Blankets cover glacier to halt ice melt

2015-12-12 16:50


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Rhone Glacier - From afar, the Rhone glacier looks pristine, but on closer inspection the surface is covered with white blankets to slow the melting of the rapidly retreating ice.

The dusty, white fleece covers stretch out over a huge area near the glacier's edge, some in rumpled piles alongside sand, rocks, a few wooden planks and a ladder on its side.

With a red and white Swiss flag providing the only dash of colour, they looks like tents in a vast deserted refugee camp, out of place in the Alpine setting.

Ice melt

But hiding underneath the blankets is a Swiss tourist attraction: a long and winding ice grotto with glistening blue walls and a leaky ceiling that has been carved into the ice each year since 1870.

"For the past eight years, they have had to cover the ice cave with these blankets to reduce the ice melt," said David Volken, a glaciologist working with the Swiss environment ministry, poking at a piece of cloth lying near the path that leads to the cave's opening.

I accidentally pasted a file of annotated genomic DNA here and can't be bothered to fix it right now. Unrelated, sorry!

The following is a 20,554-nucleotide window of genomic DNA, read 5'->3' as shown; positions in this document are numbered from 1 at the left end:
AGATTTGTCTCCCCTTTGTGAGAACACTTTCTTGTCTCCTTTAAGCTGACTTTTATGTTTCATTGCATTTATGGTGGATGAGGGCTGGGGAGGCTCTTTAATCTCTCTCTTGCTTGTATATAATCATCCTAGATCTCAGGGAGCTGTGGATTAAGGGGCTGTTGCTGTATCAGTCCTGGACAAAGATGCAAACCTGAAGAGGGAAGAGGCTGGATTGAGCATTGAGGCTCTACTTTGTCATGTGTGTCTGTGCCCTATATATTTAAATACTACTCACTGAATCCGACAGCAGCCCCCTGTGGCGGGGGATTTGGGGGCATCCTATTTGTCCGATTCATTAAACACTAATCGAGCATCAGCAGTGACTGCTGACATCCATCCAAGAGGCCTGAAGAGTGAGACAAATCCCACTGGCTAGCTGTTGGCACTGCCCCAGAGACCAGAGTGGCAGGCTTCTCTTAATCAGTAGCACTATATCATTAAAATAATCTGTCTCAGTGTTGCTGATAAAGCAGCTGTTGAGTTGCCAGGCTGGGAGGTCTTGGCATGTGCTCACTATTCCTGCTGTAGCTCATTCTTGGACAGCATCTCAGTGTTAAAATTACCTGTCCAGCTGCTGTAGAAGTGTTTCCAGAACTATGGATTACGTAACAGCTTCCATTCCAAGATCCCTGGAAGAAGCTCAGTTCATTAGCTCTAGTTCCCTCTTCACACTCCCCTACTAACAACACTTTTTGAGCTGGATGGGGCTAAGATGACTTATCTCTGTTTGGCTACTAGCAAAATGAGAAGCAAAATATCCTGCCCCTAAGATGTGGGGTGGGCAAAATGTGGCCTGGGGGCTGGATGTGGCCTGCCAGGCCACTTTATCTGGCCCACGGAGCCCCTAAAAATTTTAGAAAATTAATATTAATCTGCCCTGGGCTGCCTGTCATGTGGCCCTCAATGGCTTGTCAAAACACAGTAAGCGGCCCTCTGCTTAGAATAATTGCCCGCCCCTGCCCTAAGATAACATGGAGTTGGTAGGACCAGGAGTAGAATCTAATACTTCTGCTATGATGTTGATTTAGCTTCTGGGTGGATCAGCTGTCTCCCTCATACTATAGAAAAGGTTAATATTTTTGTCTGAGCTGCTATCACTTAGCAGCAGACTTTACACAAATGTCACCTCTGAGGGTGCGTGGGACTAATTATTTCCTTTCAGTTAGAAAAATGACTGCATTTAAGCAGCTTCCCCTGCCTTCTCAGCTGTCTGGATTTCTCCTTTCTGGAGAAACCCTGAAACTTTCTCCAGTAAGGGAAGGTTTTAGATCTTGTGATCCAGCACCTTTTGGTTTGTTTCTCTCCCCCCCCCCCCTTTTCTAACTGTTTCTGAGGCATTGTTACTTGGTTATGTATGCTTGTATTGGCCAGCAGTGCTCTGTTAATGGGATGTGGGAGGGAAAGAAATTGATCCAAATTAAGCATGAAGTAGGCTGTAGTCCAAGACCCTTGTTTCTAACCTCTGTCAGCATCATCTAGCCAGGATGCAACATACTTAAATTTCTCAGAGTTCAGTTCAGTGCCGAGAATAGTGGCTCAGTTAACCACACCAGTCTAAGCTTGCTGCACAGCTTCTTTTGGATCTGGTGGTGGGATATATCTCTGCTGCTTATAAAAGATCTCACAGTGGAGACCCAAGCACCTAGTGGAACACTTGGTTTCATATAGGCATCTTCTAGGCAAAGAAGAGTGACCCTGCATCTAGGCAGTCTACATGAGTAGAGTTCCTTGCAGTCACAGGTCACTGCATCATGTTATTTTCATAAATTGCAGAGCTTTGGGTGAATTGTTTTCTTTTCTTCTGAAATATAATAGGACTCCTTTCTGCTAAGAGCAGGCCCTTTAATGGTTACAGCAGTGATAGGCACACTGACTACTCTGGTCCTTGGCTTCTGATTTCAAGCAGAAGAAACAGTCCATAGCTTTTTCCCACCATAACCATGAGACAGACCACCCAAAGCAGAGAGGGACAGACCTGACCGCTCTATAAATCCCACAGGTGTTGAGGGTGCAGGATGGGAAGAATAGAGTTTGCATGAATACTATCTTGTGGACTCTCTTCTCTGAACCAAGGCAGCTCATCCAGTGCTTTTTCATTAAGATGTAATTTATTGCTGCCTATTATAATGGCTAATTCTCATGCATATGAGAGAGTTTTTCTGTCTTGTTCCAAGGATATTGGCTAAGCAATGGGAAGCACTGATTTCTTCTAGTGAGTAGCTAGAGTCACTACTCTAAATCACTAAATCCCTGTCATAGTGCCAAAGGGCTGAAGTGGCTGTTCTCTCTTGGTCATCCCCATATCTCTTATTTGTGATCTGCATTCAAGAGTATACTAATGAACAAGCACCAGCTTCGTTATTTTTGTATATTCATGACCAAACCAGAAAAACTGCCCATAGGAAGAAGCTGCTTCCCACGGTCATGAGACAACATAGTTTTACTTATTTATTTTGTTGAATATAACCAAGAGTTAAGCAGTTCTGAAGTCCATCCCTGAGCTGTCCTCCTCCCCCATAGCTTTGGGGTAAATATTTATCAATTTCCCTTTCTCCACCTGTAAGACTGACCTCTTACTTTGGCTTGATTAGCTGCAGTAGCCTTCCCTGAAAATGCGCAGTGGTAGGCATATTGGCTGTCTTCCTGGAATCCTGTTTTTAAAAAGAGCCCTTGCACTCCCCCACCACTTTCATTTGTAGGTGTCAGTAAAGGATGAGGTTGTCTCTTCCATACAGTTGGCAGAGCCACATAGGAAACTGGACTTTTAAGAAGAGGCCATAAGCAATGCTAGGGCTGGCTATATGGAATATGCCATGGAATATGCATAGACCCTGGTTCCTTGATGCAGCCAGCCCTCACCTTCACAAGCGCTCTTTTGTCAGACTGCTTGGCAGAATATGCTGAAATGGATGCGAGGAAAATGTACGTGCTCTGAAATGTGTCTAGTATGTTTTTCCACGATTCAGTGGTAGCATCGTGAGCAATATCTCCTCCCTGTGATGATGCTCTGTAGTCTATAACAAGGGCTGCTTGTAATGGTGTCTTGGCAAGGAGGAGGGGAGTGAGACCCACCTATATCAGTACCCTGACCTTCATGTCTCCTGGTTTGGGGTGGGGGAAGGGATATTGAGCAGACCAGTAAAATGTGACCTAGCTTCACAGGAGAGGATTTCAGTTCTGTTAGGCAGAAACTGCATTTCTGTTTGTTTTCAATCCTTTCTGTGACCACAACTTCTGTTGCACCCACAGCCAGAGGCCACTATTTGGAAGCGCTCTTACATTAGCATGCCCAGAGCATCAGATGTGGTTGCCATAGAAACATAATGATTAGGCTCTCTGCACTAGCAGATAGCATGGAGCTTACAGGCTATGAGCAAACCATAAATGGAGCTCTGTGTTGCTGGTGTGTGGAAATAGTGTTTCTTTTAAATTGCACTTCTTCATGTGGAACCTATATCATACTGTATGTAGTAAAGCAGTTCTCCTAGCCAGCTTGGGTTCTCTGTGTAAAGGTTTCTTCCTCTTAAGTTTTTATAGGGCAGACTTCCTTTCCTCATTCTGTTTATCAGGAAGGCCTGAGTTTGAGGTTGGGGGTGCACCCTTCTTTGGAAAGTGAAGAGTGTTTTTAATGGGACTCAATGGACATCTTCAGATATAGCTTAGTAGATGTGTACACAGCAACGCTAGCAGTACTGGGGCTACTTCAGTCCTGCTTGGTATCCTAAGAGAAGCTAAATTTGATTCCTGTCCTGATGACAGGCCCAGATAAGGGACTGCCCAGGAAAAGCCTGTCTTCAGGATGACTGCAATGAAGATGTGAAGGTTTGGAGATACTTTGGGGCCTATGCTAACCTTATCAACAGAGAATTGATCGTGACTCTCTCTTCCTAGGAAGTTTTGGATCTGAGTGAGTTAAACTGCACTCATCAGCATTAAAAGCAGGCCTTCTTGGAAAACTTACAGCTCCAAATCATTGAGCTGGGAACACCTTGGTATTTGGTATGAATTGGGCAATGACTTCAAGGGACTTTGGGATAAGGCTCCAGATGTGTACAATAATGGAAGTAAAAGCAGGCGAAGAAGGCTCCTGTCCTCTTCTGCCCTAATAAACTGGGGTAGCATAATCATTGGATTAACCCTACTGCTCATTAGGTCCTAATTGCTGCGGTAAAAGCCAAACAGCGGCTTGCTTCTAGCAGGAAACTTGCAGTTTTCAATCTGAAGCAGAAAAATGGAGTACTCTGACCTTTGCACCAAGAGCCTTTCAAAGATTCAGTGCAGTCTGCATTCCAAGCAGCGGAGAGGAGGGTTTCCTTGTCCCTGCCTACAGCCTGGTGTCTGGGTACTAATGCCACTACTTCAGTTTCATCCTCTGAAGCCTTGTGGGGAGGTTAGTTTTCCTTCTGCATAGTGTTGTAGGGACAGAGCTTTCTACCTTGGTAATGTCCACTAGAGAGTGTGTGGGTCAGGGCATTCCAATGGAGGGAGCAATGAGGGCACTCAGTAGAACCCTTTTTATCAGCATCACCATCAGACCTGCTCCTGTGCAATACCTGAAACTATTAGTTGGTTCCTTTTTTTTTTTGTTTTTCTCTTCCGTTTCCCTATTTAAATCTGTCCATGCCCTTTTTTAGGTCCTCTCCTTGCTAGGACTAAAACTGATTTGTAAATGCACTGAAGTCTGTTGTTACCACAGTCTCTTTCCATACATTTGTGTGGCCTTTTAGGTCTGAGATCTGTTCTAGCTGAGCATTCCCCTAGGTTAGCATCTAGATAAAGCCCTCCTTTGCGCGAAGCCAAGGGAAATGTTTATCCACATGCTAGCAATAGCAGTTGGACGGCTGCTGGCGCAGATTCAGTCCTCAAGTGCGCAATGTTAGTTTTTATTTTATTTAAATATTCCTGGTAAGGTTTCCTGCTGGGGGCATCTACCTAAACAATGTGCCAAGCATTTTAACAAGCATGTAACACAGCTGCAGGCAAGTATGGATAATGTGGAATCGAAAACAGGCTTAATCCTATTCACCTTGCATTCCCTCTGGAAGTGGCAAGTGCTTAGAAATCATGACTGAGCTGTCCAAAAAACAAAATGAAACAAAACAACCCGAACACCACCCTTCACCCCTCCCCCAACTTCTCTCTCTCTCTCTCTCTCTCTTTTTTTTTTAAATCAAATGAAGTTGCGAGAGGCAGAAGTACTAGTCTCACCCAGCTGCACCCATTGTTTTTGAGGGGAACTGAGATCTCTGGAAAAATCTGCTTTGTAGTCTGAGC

The blankets, he said, reduce the ice melt by as much as 70%, explaining why the covered cave towers far above the nearby centre of the glacier tongue, which slopes lazily into a pine-green lake.

But while the blankets help slow the melting and allow the ice grotto to remain open through the hot summer, they are a very temporary fix.

A full 1 400m down the mountain side, near the small village of Gletch, a wooden post signals where the glacier once ended back in 1856.

Accelerated pace

Since then, the Rhone glacier has lost around 350m in ice thickness - about 40m in the past decade alone.

It is not the only Alpine glacier feeling the heat. Studies show that around two-thirds of the ice volume in the Alps has vanished since 1850.

"The Rhone glacier is quite typical of what is happening in the Alps," said Matthias Huss, a glaciologist at Fribourg University.

"We're seeing less new ice created in higher altitudes even as the lower parts of the glaciers are melting at an accelerated pace."

The glacier loses between five and seven metres in ice thickness each year and within the next decade it is expected to lose half of its current volume.

Read more on:    switzerland  |  global warming  |  climate change

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